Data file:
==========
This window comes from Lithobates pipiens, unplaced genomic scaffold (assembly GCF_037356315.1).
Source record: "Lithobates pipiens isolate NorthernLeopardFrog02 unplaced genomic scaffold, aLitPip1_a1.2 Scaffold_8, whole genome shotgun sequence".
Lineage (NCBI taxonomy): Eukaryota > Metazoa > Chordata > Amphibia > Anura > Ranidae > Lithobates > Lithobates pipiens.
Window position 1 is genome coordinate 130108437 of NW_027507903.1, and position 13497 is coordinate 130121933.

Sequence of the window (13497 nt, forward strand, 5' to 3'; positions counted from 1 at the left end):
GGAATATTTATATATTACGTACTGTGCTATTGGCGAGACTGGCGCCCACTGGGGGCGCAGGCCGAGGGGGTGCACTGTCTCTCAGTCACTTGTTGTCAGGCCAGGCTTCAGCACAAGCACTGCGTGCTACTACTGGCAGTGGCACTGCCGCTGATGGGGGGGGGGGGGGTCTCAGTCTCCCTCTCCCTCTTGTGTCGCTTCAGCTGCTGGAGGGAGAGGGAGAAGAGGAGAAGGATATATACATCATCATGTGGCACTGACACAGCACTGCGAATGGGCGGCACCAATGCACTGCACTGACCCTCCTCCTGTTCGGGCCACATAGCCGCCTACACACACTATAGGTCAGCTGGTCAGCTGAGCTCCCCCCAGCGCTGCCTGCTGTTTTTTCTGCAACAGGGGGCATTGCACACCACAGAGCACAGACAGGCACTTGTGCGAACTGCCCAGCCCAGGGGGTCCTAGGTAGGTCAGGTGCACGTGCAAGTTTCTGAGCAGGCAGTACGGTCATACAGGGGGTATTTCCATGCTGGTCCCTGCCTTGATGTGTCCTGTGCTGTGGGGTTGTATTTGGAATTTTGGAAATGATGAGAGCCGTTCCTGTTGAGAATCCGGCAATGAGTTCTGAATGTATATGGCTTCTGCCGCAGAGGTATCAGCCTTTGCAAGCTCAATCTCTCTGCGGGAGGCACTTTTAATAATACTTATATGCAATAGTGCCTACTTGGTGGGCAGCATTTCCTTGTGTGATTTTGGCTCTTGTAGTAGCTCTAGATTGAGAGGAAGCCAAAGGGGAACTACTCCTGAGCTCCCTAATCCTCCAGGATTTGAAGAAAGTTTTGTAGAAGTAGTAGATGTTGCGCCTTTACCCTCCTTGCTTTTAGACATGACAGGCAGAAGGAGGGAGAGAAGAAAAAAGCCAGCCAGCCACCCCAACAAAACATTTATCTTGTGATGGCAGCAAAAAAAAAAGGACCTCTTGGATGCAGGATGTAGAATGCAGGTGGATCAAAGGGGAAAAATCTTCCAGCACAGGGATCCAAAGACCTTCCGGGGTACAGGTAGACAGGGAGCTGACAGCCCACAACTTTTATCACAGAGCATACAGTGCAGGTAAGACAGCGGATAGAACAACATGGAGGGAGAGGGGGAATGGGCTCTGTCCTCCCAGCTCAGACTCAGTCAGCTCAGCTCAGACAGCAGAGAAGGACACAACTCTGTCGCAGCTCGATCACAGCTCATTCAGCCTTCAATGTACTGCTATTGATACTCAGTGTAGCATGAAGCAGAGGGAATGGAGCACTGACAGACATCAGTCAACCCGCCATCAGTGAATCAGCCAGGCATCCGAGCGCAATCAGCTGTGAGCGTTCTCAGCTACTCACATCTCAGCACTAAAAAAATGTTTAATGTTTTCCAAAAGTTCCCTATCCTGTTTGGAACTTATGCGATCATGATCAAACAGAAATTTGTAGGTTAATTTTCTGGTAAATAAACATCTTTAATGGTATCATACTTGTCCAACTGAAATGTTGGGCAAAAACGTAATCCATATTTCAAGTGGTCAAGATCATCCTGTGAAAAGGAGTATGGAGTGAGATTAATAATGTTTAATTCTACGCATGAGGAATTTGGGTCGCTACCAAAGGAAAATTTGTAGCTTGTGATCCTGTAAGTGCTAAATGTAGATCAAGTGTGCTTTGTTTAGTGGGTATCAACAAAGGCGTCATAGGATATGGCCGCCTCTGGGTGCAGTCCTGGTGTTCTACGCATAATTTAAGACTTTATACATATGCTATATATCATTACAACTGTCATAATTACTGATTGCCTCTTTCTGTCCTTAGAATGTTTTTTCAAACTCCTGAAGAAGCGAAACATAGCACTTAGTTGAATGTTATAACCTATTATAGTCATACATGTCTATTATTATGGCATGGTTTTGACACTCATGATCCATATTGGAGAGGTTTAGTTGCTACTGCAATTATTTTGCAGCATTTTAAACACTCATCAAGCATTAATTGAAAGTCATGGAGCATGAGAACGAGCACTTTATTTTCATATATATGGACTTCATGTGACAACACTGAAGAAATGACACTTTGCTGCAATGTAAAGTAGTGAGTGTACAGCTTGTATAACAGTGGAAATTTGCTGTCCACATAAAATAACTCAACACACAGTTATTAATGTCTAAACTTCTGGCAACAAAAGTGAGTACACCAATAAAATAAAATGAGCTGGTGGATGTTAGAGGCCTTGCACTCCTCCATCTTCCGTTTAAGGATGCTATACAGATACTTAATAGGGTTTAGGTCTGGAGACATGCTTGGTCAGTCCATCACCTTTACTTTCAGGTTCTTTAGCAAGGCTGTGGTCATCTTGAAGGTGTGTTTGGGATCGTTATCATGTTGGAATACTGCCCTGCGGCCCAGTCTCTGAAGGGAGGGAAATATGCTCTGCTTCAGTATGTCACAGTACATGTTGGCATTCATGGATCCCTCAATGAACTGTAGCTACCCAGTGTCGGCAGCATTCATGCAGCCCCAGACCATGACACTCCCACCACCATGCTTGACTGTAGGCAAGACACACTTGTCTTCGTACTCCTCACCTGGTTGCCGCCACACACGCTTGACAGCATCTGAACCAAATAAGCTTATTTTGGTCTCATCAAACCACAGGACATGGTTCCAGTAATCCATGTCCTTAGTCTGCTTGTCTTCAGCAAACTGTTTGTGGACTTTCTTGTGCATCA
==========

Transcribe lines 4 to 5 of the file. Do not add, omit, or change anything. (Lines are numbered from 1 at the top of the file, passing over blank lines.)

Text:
Window position 1 is genome coordinate 130108437 of NW_027507903.1, and position 13497 is coordinate 130121933.

Sequence of the window (13497 nt, forward strand, 5' to 3'; positions counted from 1 at the left end):